After a wet Saturday and an unpromising start to Sunday I was really pleased to see the weather perk up considerably during the afternoon so I could get out for another Sunday evening stint. Unfortunately time was very restricted and so any prospect of a trip away from home wasn’t on the cards. Lucky for me that the next stretch of coastal route could be started from home, but knowing that it would be pavement all the way didn’t tempt me to consider walking the route. Instead I thought it would be good to try out the new(ish) cycle route from
Worthing through Lancing to Shoreham. I had hoped originally that this stretch would take me all the way to Brighton, but the second half of the route would have to wait for another time.
I regained the coast at
Grand Avenue, more or less where I’d left off a couple of weeks beforehand and did the law-abiding thing and cycled along the main road rather than the promenade. Although the promenade is like the M1 for most of its length from Grand Avenue to the Pier, the Council has banned cycling following an accident involving a pedestrian a few years ago. Various attempts have been made to restore cycling (and indeed many people still do cycle along there) but this has yet to be ratified. I did not want to risk getting a ticket from a police officer, despite the fact that the promenade was quiet and my cycling would have been low risk.
It does feel funny taking pictures in your own town, but a couple of sights along the western end of the promenade should not be missed. The first is the delightfully replanted Heene Gardens in front of some very grand looking flats variously called West Mansions, Heene Terrace (and a couple of other names that escape me). The other is the
Lido, a relic of what was once an outdoor swimming pool but which is now an amusement facility for small children (see website at http://www.theworthinglido.co.uk/ ). Interestingly this was originally built as a bandstand and later became a lido, when these were all the rage. Before closing as a lido it apparently housed a couple of dolphins for a year when they were rehoused from the Aquarium in Brighton. The pool still remains under the floor allegedly so if fashion once again dictated it could once again resume this role, although it has not functioned for twenty years in this guise.
A little further along the promenade is Worthing Pier and surely one of the best preserved in
. On a fresh summer’s evening it looked in wonderful shape with flags fluttering in the wind and plenty of people wandering along its length. The view from the end is pretty good too, with the Isle of Wight still just about visible in the west and Britain Beachy Head in the east. The other jewel of Worthing’s seafront is the Dome cinema, recently refurbished and a real survivor having been threatened with demolition not too many years ago. Inside the old spirit of cinemas is still very much in evidence and could be quite a pleasant surprise for anyone who has grown up on a diet of multiplexes. Despite these obvious attractions, Worthing seafront does not have the grandeur of other seaside resorts and has been a victim of some fairly awful developments (Grafton anyone?). Fortunately some of the newer developments appear to be addressing some of these problems and the new Warnes development and forthcoming Eardley will hopefully restore some of the lost character. From Splash Point just east of the pier it is a pleasant couple of miles ride into Lancing along the cycle path that was opened in 2003. This has now been extended into Lancing, avoiding the need to use the dreaded A259 road at all until Shoreham-by-Sea. The eastern end of Worthing is dominated by the soon to be demolished (allegedly) Aquarena swimming pool, which must have seemed ahead of its time when built in the 1960s but now sadly in desperate need of replacement. The eastern end of the seafront is dominated by attractive terraced houses that lend a nice character to the area, in contrast to the seemingly endless blocks of flats that dominate the western end.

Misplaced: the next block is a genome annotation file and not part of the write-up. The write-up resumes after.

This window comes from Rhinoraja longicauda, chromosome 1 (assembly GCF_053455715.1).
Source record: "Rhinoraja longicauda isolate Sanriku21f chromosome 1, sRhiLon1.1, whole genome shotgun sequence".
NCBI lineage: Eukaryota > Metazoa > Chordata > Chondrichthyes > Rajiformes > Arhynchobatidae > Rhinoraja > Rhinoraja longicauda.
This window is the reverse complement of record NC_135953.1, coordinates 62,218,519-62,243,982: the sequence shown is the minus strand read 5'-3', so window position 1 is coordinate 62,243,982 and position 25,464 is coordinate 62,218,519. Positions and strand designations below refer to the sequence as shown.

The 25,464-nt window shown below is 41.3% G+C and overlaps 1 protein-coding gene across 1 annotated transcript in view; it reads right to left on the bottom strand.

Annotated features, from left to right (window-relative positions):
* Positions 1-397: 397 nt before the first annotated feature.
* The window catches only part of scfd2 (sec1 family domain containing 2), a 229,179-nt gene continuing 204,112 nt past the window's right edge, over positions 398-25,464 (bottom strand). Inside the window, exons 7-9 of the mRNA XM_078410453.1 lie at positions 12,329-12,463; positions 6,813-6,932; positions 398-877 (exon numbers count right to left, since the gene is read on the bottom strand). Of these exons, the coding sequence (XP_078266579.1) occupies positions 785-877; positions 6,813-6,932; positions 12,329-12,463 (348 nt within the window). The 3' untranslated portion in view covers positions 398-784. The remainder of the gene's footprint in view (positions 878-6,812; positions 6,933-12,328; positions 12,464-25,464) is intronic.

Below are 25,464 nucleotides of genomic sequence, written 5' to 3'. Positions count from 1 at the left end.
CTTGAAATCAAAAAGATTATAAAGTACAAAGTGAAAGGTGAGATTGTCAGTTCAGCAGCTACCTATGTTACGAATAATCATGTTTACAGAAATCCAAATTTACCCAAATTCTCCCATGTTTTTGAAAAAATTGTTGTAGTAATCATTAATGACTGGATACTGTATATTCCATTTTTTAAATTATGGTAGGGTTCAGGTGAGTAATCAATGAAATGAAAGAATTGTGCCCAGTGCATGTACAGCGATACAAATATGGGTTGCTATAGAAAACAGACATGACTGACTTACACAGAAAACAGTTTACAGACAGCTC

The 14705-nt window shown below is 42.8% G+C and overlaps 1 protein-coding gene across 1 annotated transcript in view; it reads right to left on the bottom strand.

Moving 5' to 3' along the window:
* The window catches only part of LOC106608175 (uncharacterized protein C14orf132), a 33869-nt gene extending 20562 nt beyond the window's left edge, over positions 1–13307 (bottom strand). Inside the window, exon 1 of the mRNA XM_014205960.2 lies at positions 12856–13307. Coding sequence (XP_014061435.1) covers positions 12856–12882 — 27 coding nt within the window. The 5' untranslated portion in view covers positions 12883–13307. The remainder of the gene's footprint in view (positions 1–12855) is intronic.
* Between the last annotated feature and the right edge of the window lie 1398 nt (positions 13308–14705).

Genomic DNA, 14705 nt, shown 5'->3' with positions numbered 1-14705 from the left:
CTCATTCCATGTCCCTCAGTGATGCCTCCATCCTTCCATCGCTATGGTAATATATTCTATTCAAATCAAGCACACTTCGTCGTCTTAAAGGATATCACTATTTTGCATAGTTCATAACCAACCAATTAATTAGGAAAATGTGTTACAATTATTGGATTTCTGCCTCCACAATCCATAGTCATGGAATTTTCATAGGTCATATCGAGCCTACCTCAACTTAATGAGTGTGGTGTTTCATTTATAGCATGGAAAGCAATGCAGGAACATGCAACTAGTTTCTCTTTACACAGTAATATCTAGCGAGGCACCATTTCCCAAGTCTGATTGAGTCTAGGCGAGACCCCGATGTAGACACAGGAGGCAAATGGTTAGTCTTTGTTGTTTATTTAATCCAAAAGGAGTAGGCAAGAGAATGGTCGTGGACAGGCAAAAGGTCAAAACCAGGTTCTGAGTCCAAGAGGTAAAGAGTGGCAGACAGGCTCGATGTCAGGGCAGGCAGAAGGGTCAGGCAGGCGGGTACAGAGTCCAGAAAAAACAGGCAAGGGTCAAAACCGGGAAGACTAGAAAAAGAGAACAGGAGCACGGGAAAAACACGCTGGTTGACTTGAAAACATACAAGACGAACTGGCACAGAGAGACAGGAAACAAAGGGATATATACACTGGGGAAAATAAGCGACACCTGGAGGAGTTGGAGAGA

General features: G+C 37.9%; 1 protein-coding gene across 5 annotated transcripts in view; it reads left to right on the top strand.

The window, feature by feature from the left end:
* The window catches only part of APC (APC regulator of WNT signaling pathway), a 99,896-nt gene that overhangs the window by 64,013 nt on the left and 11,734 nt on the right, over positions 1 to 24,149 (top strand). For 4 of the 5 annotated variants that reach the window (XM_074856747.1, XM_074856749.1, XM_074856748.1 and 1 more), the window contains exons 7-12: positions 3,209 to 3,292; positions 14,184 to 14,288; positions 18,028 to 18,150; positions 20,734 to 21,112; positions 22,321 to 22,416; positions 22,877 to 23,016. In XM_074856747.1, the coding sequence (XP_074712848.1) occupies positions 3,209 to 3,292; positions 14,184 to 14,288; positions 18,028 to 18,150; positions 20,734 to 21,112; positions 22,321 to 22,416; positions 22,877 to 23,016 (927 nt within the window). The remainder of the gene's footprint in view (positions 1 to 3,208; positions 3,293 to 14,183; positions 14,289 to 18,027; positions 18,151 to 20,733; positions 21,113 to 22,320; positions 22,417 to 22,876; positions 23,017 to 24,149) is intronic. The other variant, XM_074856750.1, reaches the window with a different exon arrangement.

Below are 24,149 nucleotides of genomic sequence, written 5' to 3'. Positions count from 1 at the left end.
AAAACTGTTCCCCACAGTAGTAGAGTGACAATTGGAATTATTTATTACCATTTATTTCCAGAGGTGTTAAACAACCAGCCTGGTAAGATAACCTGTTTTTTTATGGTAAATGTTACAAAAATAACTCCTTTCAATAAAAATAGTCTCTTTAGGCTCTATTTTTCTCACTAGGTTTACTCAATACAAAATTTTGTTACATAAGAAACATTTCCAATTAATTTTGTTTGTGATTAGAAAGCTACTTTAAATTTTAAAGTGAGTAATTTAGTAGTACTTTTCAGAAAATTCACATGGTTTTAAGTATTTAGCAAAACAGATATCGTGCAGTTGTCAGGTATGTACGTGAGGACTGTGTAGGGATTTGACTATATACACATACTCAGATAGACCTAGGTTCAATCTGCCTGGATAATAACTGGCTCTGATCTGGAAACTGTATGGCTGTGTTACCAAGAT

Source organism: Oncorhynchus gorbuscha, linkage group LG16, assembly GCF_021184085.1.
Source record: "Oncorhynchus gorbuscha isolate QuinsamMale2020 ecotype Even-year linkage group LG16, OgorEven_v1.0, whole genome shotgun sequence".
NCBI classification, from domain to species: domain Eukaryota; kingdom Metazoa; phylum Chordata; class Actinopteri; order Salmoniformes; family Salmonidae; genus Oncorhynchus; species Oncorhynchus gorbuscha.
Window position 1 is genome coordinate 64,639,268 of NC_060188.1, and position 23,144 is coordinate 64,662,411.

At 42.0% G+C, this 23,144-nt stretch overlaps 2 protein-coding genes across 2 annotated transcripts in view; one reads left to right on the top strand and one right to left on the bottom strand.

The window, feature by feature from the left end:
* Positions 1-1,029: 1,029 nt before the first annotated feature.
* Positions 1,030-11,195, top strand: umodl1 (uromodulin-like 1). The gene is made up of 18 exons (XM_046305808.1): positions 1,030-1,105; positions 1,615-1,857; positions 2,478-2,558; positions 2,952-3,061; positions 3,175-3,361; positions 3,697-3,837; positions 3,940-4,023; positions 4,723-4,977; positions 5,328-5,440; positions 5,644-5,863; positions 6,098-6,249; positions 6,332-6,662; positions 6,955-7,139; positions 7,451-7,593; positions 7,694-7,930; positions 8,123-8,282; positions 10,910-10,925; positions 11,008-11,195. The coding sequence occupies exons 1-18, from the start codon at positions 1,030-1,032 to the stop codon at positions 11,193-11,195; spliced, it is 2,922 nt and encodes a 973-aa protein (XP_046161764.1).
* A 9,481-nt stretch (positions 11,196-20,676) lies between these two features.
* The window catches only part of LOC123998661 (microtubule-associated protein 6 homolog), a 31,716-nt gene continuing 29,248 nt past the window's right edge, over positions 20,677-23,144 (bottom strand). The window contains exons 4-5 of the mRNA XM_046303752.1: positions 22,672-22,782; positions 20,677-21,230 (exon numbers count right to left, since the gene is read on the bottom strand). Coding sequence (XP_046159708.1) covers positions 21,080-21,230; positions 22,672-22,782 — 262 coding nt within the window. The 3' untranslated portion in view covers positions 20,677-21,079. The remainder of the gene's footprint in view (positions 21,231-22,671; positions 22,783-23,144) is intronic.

The only gap between Worthing and Lancing is formed by
, a smallish pleasure park dominated by a pleasant lake where a train runs around. There were few people there this evening as all the attractions had closed for the day, leaving only a few dog walkers and plenty of bird life swimming around. A little further on and I reached Beach Green in Lancing. This is a large recreational space behind the seafront and the subject of a local difficulty when the Parish Council discovered a number of concrete blocks under the surface a few years ago. These had been put there as tank traps during World War 2 and afterwards buried. Since then soil movements exposed them at the surface, proving to be quite a headache for the Parish, who had endless debates on what to do about them. I understand that they are to be reburied rather than the disruption that would go with removal. A good picture of what they once looked like can be found at http://www.northlancing.com/Community/Concrete%20Blocks%20at%20Beach%20Green/Blocks%20buried%20under%20Beach%20Green%20Lancing.htm Brooklands Park